About Geisel Advocacy for Patients
Geisel Advocacy for Patients is built on my greatest strengths and the most valuable contributions that I can make to help others.
In my first career, I was a journalist in the business press, covering the news and trends in different industries for professionals in those arenas. My journalistic skills will ease your stress in dealing with the health care system. I know how to research a diagnosis that you or a loved one are facing, find treatment options or providers for you to consider and simplify complex medical issues. I will help you ask providers the right questions. I will communicate effectively with you, your loved ones and all the providers on your care team.
Nearly five years ago, I began to think about other uses for my journalistic skills. I wanted to use my talent for a worthy cause. I applied to volunteer on the HelpLine of the National Alliance on Mental Illness, where we are well trained to provide information, resources, guidance and encouragement to individuals living with mental illness and their families. I find the work immensely rewarding, and I feel that it comes naturally to me. I then read a feature in The Washington Post about patient advocates, which mentioned the Alliance of Professional Health Advocates. I joined the organization, and I started taking advantage of APHA’s educational opportunities. I was excited to learn through APHA that the Patient Advocate Certification Board had been formed to develop a national certification exam for patient advocates. Those who pass the exam earn the Board Certified Patient Advocate credential. I earned the BCPA designation in March 2018.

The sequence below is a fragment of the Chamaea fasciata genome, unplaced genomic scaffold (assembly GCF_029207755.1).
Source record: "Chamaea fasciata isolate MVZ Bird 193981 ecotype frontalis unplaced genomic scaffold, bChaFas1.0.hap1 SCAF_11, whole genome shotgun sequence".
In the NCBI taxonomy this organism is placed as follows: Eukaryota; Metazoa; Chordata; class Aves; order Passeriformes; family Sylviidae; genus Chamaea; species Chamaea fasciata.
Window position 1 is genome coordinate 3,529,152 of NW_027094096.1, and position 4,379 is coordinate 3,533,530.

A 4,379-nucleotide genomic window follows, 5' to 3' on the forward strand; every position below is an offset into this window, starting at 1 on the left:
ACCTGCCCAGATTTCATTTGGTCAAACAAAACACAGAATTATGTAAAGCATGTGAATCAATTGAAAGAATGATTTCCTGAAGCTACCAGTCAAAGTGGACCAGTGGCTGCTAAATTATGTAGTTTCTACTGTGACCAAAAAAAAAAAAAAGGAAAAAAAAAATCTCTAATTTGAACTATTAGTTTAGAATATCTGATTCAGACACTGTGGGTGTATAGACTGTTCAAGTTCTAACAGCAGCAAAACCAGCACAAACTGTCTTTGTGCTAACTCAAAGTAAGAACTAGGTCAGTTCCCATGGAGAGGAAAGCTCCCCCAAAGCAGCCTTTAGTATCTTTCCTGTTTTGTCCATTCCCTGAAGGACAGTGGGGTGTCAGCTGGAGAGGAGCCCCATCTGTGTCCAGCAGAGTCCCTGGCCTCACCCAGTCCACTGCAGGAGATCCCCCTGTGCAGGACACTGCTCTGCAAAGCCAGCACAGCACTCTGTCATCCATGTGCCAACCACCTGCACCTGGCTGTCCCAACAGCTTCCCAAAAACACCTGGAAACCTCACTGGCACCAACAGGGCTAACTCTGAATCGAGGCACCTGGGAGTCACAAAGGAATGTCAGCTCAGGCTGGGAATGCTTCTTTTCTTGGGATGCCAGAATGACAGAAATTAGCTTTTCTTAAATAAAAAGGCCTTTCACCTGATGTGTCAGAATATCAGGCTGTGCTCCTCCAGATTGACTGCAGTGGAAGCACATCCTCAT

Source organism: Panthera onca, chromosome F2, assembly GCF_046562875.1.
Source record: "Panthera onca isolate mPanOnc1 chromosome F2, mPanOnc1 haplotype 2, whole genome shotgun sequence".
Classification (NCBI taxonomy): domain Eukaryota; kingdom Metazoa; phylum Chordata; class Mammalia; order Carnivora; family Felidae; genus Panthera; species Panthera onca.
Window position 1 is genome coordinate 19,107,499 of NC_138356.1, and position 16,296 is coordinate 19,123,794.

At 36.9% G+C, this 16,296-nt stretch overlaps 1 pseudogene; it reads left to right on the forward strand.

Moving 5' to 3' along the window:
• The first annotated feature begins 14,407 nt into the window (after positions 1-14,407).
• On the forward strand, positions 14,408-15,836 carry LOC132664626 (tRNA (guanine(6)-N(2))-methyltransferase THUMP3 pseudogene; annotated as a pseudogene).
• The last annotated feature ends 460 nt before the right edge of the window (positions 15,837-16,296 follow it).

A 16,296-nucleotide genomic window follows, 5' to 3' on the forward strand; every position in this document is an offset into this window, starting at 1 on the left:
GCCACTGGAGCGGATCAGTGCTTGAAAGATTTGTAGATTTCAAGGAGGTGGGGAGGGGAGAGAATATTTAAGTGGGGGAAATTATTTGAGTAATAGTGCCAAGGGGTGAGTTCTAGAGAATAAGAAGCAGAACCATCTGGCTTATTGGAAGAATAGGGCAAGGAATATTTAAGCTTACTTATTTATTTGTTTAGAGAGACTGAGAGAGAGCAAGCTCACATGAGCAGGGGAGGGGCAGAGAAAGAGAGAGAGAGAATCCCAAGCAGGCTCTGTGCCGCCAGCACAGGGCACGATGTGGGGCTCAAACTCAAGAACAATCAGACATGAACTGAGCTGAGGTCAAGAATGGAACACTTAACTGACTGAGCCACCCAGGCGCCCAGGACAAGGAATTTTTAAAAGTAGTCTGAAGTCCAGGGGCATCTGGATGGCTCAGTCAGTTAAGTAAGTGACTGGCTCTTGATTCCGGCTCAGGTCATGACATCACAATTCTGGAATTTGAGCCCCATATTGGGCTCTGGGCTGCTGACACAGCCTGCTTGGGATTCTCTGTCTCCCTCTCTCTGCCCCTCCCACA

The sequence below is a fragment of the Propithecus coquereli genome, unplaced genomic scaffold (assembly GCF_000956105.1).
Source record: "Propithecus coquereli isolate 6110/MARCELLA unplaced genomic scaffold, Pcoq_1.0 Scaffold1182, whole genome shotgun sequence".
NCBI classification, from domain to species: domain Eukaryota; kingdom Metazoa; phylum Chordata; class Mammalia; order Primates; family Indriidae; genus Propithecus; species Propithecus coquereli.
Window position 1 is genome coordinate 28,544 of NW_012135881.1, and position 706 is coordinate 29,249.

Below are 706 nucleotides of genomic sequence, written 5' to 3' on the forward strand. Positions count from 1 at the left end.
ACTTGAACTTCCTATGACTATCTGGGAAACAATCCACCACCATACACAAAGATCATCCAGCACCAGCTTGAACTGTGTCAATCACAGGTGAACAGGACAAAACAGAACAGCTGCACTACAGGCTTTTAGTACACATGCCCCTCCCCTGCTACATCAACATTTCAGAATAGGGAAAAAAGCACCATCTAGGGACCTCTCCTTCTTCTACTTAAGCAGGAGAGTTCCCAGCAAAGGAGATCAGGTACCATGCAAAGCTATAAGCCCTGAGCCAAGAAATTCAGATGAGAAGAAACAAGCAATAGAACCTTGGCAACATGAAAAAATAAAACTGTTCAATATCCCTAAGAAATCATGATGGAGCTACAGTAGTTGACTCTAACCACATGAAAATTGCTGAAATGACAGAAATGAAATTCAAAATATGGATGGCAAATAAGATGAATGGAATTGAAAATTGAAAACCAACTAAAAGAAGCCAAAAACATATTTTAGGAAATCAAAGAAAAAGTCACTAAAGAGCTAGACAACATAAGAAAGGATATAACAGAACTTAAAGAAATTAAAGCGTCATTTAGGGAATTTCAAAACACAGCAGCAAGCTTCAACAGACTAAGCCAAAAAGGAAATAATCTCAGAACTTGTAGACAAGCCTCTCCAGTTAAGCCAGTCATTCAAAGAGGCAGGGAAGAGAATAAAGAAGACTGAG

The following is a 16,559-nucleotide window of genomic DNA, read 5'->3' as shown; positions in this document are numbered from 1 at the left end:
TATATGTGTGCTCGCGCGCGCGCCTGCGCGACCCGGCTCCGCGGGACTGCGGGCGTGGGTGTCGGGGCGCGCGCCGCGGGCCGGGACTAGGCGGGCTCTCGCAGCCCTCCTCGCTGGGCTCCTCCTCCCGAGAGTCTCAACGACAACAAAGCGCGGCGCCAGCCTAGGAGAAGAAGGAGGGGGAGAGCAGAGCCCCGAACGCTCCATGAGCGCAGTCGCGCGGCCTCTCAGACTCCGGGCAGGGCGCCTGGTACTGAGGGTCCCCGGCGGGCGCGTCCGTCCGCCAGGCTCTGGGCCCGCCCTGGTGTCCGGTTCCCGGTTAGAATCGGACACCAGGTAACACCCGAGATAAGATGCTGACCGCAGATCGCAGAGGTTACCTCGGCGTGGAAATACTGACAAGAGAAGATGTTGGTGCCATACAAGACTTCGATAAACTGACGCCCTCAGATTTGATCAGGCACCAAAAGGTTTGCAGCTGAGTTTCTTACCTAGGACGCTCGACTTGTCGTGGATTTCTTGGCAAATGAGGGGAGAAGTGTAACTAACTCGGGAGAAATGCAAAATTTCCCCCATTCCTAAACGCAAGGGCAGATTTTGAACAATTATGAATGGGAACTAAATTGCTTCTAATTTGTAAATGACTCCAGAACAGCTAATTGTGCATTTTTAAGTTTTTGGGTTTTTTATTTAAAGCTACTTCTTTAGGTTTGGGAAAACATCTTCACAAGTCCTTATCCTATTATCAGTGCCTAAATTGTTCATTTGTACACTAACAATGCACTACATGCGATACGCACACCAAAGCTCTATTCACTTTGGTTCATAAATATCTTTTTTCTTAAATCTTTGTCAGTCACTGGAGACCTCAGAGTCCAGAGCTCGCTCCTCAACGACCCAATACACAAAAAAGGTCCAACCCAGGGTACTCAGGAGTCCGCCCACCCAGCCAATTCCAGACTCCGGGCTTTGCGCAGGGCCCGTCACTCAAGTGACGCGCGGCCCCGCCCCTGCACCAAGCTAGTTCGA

I also bring to patient advocacy a life-long familiarity with the medical profession. My father was a general practitioner, as they were known in his era. My two older brothers are in the profession, one a pulmonologist and one a vascular surgeon. Add to the family’s health care roster two brothers-in-law, a nephew and two nieces by marriage. Yes, I have had an insider’s view of the medical profession. But equally important, not being a doctor nor being married to one, I also have a lay person’s view. I understand your questions, concerns and challenges navigating today’s health care system.
My father graduated from medical school in 1936—before penicillin, hi-tech diagnostic tools and the reign of specialization. We were told by much younger doctors who knew him that he was an amazing diagnostician, because early in his professional life he could not find the answers in technology. He cared for entire families and knew them well. With his gentle, compassionate and reassuring manner, he handled every sore throat, chronic disease or injury that a patient presented during office hours, no appointment necessary. He delivered babies and performed routine surgeries until hospitals no longer allowed GPs to do so. Yes, he made house calls, and his patients had our home telephone number. If a child had a fever, a worried parent could directly call our house at 2 a.m. for advice.
In short, I have seen quality, compassionate health care. The way my father practiced may not be a realistic model for today, but there are still doctors out there who want to take the time to listen, get to know their patients and work with you to maintain or regain optimal health.
I would love to help you find those practitioners.